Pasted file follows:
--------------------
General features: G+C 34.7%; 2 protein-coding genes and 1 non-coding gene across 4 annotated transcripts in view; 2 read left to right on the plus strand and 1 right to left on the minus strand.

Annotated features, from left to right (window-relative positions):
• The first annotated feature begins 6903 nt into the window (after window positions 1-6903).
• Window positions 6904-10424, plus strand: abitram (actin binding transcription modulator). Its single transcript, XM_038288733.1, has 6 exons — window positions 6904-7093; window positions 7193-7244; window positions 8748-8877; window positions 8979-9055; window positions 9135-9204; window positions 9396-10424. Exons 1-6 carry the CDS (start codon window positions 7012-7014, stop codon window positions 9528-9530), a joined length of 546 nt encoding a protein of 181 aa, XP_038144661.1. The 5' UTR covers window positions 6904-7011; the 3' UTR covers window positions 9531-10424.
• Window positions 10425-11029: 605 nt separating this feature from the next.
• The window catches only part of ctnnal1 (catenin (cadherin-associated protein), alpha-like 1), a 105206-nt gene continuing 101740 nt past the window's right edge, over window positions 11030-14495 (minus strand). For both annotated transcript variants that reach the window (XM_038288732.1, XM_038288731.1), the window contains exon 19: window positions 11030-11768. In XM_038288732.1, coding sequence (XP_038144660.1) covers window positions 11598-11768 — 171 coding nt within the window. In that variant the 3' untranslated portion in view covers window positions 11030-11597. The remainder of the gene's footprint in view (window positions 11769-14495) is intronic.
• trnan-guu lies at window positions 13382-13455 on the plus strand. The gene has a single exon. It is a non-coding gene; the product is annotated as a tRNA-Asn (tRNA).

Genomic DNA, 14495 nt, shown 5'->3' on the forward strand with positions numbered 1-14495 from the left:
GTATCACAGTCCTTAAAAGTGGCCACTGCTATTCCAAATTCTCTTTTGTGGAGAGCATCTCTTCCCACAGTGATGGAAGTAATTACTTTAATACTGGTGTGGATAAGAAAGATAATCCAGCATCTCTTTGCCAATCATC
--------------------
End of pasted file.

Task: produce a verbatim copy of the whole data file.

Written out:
General features: G+C 34.7%; 2 protein-coding genes and 1 non-coding gene across 4 annotated transcripts in view; 2 read left to right on the plus strand and 1 right to left on the minus strand.

Annotated features, from left to right (window-relative positions):
• The first annotated feature begins 6903 nt into the window (after window positions 1-6903).
• Window positions 6904-10424, plus strand: abitram (actin binding transcription modulator). Its single transcript, XM_038288733.1, has 6 exons — window positions 6904-7093; window positions 7193-7244; window positions 8748-8877; window positions 8979-9055; window positions 9135-9204; window positions 9396-10424. Exons 1-6 carry the CDS (start codon window positions 7012-7014, stop codon window positions 9528-9530), a joined length of 546 nt encoding a protein of 181 aa, XP_038144661.1. The 5' UTR covers window positions 6904-7011; the 3' UTR covers window positions 9531-10424.
• Window positions 10425-11029: 605 nt separating this feature from the next.
• The window catches only part of ctnnal1 (catenin (cadherin-associated protein), alpha-like 1), a 105206-nt gene continuing 101740 nt past the window's right edge, over window positions 11030-14495 (minus strand). For both annotated transcript variants that reach the window (XM_038288732.1, XM_038288731.1), the window contains exon 19: window positions 11030-11768. In XM_038288732.1, coding sequence (XP_038144660.1) covers window positions 11598-11768 — 171 coding nt within the window. In that variant the 3' untranslated portion in view covers window positions 11030-11597. The remainder of the gene's footprint in view (window positions 11769-14495) is intronic.
• trnan-guu lies at window positions 13382-13455 on the plus strand. The gene has a single exon. It is a non-coding gene; the product is annotated as a tRNA-Asn (tRNA).

Genomic DNA, 14495 nt, shown 5'->3' on the forward strand with positions numbered 1-14495 from the left:
GTATCACAGTCCTTAAAAGTGGCCACTGCTATTCCAAATTCTCTTTTGTGGAGAGCATCTCTTCCCACAGTGATGGAAGTAATTACTTTAATACTGGTGTGGATAAGAAAGATAATCCAGCATCTCTTTGCCAATCATC